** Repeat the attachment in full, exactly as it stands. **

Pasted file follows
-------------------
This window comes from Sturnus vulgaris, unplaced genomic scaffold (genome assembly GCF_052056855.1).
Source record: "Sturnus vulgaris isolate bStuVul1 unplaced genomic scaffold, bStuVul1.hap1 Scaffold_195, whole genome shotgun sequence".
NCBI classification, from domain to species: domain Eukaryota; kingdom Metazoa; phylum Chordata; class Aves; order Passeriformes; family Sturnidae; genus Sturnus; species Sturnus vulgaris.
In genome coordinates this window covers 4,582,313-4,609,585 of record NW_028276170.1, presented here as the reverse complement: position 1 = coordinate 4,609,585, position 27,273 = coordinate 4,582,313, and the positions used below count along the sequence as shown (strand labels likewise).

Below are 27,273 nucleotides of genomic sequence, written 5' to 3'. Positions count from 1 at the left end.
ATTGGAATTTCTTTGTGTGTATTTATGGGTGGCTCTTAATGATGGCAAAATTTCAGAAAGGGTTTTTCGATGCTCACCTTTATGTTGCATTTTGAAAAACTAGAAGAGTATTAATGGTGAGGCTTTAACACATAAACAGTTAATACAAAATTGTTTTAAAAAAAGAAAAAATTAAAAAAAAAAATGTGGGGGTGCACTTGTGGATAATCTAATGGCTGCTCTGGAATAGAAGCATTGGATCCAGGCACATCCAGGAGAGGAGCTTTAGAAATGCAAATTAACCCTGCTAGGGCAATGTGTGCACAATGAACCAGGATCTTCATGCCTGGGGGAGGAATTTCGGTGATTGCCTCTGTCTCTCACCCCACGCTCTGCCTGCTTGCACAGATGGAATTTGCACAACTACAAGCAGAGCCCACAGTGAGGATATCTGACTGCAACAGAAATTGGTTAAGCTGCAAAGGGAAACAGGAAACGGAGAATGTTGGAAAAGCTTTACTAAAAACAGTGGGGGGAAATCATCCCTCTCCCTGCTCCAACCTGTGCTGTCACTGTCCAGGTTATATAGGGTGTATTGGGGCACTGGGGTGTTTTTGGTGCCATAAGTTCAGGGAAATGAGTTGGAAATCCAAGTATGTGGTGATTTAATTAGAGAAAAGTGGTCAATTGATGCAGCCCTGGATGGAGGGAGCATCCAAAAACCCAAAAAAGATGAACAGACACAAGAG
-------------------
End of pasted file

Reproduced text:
This window comes from Sturnus vulgaris, unplaced genomic scaffold (genome assembly GCF_052056855.1).
Source record: "Sturnus vulgaris isolate bStuVul1 unplaced genomic scaffold, bStuVul1.hap1 Scaffold_195, whole genome shotgun sequence".
NCBI classification, from domain to species: domain Eukaryota; kingdom Metazoa; phylum Chordata; class Aves; order Passeriformes; family Sturnidae; genus Sturnus; species Sturnus vulgaris.
In genome coordinates this window covers 4,582,313-4,609,585 of record NW_028276170.1, presented here as the reverse complement: position 1 = coordinate 4,609,585, position 27,273 = coordinate 4,582,313, and the positions used below count along the sequence as shown (strand labels likewise).

Below are 27,273 nucleotides of genomic sequence, written 5' to 3'. Positions count from 1 at the left end.
ATTGGAATTTCTTTGTGTGTATTTATGGGTGGCTCTTAATGATGGCAAAATTTCAGAAAGGGTTTTTCGATGCTCACCTTTATGTTGCATTTTGAAAAACTAGAAGAGTATTAATGGTGAGGCTTTAACACATAAACAGTTAATACAAAATTGTTTTAAAAAAAGAAAAAATTAAAAAAAAAAATGTGGGGGTGCACTTGTGGATAATCTAATGGCTGCTCTGGAATAGAAGCATTGGATCCAGGCACATCCAGGAGAGGAGCTTTAGAAATGCAAATTAACCCTGCTAGGGCAATGTGTGCACAATGAACCAGGATCTTCATGCCTGGGGGAGGAATTTCGGTGATTGCCTCTGTCTCTCACCCCACGCTCTGCCTGCTTGCACAGATGGAATTTGCACAACTACAAGCAGAGCCCACAGTGAGGATATCTGACTGCAACAGAAATTGGTTAAGCTGCAAAGGGAAACAGGAAACGGAGAATGTTGGAAAAGCTTTACTAAAAACAGTGGGGGGAAATCATCCCTCTCCCTGCTCCAACCTGTGCTGTCACTGTCCAGGTTATATAGGGTGTATTGGGGCACTGGGGTGTTTTTGGTGCCATAAGTTCAGGGAAATGAGTTGGAAATCCAAGTATGTGGTGATTTAATTAGAGAAAAGTGGTCAATTGATGCAGCCCTGGATGGAGGGAGCATCCAAAAACCCAAAAAAGATGAACAGACACAAGAG